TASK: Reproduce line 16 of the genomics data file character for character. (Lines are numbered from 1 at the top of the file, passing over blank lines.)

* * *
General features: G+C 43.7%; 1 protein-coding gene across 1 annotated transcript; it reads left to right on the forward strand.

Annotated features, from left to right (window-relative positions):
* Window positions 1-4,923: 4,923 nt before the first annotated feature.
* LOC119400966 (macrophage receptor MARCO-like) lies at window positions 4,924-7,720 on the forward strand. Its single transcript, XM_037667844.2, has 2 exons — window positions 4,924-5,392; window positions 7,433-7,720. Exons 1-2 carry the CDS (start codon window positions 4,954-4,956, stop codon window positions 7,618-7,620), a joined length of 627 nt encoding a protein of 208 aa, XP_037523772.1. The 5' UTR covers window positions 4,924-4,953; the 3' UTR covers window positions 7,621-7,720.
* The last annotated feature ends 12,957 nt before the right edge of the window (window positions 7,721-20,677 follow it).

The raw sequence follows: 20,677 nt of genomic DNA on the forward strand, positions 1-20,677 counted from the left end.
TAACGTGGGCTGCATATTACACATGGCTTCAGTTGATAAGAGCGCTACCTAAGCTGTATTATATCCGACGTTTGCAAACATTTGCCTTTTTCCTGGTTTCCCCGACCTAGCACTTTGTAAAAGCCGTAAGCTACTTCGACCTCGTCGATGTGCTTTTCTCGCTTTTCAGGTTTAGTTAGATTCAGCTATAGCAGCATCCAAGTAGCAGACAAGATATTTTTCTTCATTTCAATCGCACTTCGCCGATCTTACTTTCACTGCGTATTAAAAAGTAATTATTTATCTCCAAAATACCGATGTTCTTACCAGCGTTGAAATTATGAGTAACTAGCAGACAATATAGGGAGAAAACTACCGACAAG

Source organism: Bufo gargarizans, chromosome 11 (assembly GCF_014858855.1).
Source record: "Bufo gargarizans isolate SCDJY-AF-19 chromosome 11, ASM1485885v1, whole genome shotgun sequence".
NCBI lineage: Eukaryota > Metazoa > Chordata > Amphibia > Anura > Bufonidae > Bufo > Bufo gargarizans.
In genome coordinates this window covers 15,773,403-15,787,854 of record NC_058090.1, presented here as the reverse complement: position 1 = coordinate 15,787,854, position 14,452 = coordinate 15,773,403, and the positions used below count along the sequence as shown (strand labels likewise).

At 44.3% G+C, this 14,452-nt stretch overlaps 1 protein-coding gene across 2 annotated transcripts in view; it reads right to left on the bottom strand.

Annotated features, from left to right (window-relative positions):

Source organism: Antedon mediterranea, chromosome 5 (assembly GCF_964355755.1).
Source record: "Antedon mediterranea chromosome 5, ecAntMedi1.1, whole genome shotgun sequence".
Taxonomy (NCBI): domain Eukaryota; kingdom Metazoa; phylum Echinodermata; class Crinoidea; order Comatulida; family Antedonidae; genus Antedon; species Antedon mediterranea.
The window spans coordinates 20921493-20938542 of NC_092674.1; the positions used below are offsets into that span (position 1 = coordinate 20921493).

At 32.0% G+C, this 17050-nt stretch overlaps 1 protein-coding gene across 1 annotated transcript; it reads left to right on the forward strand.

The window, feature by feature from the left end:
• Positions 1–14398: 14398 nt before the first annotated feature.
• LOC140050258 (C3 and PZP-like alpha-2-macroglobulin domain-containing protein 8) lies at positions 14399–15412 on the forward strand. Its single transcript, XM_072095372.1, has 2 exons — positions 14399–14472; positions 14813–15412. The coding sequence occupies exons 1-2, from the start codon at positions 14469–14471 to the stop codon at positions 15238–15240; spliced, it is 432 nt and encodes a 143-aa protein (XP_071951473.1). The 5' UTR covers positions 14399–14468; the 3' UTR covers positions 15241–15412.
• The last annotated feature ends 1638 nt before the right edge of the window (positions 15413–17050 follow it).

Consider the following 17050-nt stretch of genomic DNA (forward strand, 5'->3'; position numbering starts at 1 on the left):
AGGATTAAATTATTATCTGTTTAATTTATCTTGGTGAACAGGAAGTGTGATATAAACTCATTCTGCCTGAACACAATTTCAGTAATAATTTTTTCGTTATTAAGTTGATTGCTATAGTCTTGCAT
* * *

Taxonomy (NCBI): domain Eukaryota; kingdom Metazoa; phylum Echinodermata; class Crinoidea; order Comatulida; family Antedonidae; genus Antedon; species Antedon mediterranea.